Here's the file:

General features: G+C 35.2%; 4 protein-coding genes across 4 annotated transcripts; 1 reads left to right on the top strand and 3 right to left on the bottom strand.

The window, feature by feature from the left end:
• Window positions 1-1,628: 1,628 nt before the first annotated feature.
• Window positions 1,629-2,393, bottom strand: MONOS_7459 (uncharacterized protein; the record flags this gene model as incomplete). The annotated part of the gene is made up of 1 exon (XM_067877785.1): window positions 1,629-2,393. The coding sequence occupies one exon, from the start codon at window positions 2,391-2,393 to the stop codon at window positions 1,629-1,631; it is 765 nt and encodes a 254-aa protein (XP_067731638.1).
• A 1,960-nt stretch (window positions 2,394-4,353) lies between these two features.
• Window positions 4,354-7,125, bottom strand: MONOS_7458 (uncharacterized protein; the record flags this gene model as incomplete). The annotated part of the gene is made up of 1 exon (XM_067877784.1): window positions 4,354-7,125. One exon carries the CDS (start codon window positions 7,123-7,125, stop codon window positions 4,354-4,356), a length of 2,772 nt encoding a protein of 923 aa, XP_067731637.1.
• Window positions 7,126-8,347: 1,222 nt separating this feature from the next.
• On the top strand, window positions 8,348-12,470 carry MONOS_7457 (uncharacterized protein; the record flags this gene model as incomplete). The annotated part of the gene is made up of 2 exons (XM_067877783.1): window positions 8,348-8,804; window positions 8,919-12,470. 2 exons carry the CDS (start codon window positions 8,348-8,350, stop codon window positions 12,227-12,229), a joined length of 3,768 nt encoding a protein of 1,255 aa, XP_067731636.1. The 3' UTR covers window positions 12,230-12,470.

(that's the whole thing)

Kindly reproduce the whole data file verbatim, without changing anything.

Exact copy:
General features: G+C 35.2%; 4 protein-coding genes across 4 annotated transcripts; 1 reads left to right on the top strand and 3 right to left on the bottom strand.

The window, feature by feature from the left end:
• Window positions 1-1,628: 1,628 nt before the first annotated feature.
• Window positions 1,629-2,393, bottom strand: MONOS_7459 (uncharacterized protein; the record flags this gene model as incomplete). The annotated part of the gene is made up of 1 exon (XM_067877785.1): window positions 1,629-2,393. The coding sequence occupies one exon, from the start codon at window positions 2,391-2,393 to the stop codon at window positions 1,629-1,631; it is 765 nt and encodes a 254-aa protein (XP_067731638.1).
• A 1,960-nt stretch (window positions 2,394-4,353) lies between these two features.
• Window positions 4,354-7,125, bottom strand: MONOS_7458 (uncharacterized protein; the record flags this gene model as incomplete). The annotated part of the gene is made up of 1 exon (XM_067877784.1): window positions 4,354-7,125. One exon carries the CDS (start codon window positions 7,123-7,125, stop codon window positions 4,354-4,356), a length of 2,772 nt encoding a protein of 923 aa, XP_067731637.1.
• Window positions 7,126-8,347: 1,222 nt separating this feature from the next.
• On the top strand, window positions 8,348-12,470 carry MONOS_7457 (uncharacterized protein; the record flags this gene model as incomplete). The annotated part of the gene is made up of 2 exons (XM_067877783.1): window positions 8,348-8,804; window positions 8,919-12,470. 2 exons carry the CDS (start codon window positions 8,348-8,350, stop codon window positions 12,227-12,229), a joined length of 3,768 nt encoding a protein of 1,255 aa, XP_067731636.1. The 3' UTR covers window positions 12,230-12,470.